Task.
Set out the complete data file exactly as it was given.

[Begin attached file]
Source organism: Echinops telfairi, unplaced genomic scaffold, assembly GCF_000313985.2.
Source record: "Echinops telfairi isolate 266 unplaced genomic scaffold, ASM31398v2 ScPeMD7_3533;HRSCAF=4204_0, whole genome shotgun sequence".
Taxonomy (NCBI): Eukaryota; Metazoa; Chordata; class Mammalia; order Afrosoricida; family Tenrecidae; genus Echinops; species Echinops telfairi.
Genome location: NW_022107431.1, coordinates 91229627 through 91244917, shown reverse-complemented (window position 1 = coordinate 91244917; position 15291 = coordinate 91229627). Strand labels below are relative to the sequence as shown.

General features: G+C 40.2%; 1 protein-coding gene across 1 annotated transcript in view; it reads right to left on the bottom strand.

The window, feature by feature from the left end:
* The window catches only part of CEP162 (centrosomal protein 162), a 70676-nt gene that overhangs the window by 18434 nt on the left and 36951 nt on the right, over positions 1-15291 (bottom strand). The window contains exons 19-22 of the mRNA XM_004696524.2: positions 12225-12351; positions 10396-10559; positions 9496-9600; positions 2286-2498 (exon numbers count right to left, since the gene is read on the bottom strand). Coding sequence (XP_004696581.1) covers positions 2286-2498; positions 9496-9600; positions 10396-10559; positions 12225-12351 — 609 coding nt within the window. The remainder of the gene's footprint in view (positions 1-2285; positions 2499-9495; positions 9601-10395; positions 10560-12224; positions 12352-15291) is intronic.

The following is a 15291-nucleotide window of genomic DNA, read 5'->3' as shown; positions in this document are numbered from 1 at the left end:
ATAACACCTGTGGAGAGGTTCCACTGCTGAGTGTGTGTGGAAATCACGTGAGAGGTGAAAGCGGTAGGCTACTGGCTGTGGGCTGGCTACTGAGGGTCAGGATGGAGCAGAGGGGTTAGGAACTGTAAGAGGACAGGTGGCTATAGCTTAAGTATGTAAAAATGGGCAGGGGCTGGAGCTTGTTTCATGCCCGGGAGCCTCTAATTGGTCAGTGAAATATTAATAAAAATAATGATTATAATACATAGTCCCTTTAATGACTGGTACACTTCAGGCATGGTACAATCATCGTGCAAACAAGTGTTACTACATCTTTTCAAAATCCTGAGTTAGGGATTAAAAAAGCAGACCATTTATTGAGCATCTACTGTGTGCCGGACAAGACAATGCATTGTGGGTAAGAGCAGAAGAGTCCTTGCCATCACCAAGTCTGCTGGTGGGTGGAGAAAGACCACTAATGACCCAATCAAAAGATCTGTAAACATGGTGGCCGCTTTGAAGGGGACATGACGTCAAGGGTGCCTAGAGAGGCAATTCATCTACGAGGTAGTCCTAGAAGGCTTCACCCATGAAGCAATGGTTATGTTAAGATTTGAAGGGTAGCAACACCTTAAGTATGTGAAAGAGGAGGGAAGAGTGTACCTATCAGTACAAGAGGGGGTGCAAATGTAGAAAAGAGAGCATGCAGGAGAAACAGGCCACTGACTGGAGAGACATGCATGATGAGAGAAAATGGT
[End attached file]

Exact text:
Source organism: Echinops telfairi, unplaced genomic scaffold, assembly GCF_000313985.2.
Source record: "Echinops telfairi isolate 266 unplaced genomic scaffold, ASM31398v2 ScPeMD7_3533;HRSCAF=4204_0, whole genome shotgun sequence".
Taxonomy (NCBI): Eukaryota; Metazoa; Chordata; class Mammalia; order Afrosoricida; family Tenrecidae; genus Echinops; species Echinops telfairi.
Genome location: NW_022107431.1, coordinates 91229627 through 91244917, shown reverse-complemented (window position 1 = coordinate 91244917; position 15291 = coordinate 91229627). Strand labels below are relative to the sequence as shown.

General features: G+C 40.2%; 1 protein-coding gene across 1 annotated transcript in view; it reads right to left on the bottom strand.

The window, feature by feature from the left end:
* The window catches only part of CEP162 (centrosomal protein 162), a 70676-nt gene that overhangs the window by 18434 nt on the left and 36951 nt on the right, over positions 1-15291 (bottom strand). The window contains exons 19-22 of the mRNA XM_004696524.2: positions 12225-12351; positions 10396-10559; positions 9496-9600; positions 2286-2498 (exon numbers count right to left, since the gene is read on the bottom strand). Coding sequence (XP_004696581.1) covers positions 2286-2498; positions 9496-9600; positions 10396-10559; positions 12225-12351 — 609 coding nt within the window. The remainder of the gene's footprint in view (positions 1-2285; positions 2499-9495; positions 9601-10395; positions 10560-12224; positions 12352-15291) is intronic.

The following is a 15291-nucleotide window of genomic DNA, read 5'->3' as shown; positions in this document are numbered from 1 at the left end:
ATAACACCTGTGGAGAGGTTCCACTGCTGAGTGTGTGTGGAAATCACGTGAGAGGTGAAAGCGGTAGGCTACTGGCTGTGGGCTGGCTACTGAGGGTCAGGATGGAGCAGAGGGGTTAGGAACTGTAAGAGGACAGGTGGCTATAGCTTAAGTATGTAAAAATGGGCAGGGGCTGGAGCTTGTTTCATGCCCGGGAGCCTCTAATTGGTCAGTGAAATATTAATAAAAATAATGATTATAATACATAGTCCCTTTAATGACTGGTACACTTCAGGCATGGTACAATCATCGTGCAAACAAGTGTTACTACATCTTTTCAAAATCCTGAGTTAGGGATTAAAAAAGCAGACCATTTATTGAGCATCTACTGTGTGCCGGACAAGACAATGCATTGTGGGTAAGAGCAGAAGAGTCCTTGCCATCACCAAGTCTGCTGGTGGGTGGAGAAAGACCACTAATGACCCAATCAAAAGATCTGTAAACATGGTGGCCGCTTTGAAGGGGACATGACGTCAAGGGTGCCTAGAGAGGCAATTCATCTACGAGGTAGTCCTAGAAGGCTTCACCCATGAAGCAATGGTTATGTTAAGATTTGAAGGGTAGCAACACCTTAAGTATGTGAAAGAGGAGGGAAGAGTGTACCTATCAGTACAAGAGGGGGTGCAAATGTAGAAAAGAGAGCATGCAGGAGAAACAGGCCACTGACTGGAGAGACATGCATGATGAGAGAAAATGGT